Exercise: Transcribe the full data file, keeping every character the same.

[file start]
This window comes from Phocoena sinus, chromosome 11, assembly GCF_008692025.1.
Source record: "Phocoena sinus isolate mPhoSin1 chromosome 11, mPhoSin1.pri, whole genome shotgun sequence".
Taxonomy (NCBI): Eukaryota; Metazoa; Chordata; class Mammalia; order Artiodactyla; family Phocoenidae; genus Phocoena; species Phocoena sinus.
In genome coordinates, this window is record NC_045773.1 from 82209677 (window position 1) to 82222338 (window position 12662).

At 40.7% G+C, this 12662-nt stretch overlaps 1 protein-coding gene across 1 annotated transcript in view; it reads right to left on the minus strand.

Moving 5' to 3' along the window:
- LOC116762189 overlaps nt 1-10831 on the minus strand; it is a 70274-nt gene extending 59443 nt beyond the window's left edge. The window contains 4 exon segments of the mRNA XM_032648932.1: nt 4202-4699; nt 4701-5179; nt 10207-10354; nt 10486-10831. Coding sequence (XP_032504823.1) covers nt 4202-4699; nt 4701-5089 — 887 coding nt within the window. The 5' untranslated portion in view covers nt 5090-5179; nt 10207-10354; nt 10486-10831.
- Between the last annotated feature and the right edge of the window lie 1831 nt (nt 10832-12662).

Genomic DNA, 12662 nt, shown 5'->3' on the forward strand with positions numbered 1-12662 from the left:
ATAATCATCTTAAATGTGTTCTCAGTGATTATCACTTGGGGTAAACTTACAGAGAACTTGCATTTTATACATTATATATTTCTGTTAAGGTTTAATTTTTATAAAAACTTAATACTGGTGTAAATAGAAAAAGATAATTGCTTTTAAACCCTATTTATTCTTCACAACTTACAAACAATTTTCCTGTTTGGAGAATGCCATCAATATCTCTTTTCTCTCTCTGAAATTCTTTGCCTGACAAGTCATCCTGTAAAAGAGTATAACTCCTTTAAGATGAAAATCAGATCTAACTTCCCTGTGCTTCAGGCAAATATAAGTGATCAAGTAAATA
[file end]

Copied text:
This window comes from Phocoena sinus, chromosome 11, assembly GCF_008692025.1.
Source record: "Phocoena sinus isolate mPhoSin1 chromosome 11, mPhoSin1.pri, whole genome shotgun sequence".
Taxonomy (NCBI): Eukaryota; Metazoa; Chordata; class Mammalia; order Artiodactyla; family Phocoenidae; genus Phocoena; species Phocoena sinus.
In genome coordinates, this window is record NC_045773.1 from 82209677 (window position 1) to 82222338 (window position 12662).

At 40.7% G+C, this 12662-nt stretch overlaps 1 protein-coding gene across 1 annotated transcript in view; it reads right to left on the minus strand.

Moving 5' to 3' along the window:
- LOC116762189 overlaps nt 1-10831 on the minus strand; it is a 70274-nt gene extending 59443 nt beyond the window's left edge. The window contains 4 exon segments of the mRNA XM_032648932.1: nt 4202-4699; nt 4701-5179; nt 10207-10354; nt 10486-10831. Coding sequence (XP_032504823.1) covers nt 4202-4699; nt 4701-5089 — 887 coding nt within the window. The 5' untranslated portion in view covers nt 5090-5179; nt 10207-10354; nt 10486-10831.
- Between the last annotated feature and the right edge of the window lie 1831 nt (nt 10832-12662).

Genomic DNA, 12662 nt, shown 5'->3' on the forward strand with positions numbered 1-12662 from the left:
ATAATCATCTTAAATGTGTTCTCAGTGATTATCACTTGGGGTAAACTTACAGAGAACTTGCATTTTATACATTATATATTTCTGTTAAGGTTTAATTTTTATAAAAACTTAATACTGGTGTAAATAGAAAAAGATAATTGCTTTTAAACCCTATTTATTCTTCACAACTTACAAACAATTTTCCTGTTTGGAGAATGCCATCAATATCTCTTTTCTCTCTCTGAAATTCTTTGCCTGACAAGTCATCCTGTAAAAGAGTATAACTCCTTTAAGATGAAAATCAGATCTAACTTCCCTGTGCTTCAGGCAAATATAAGTGATCAAGTAAATA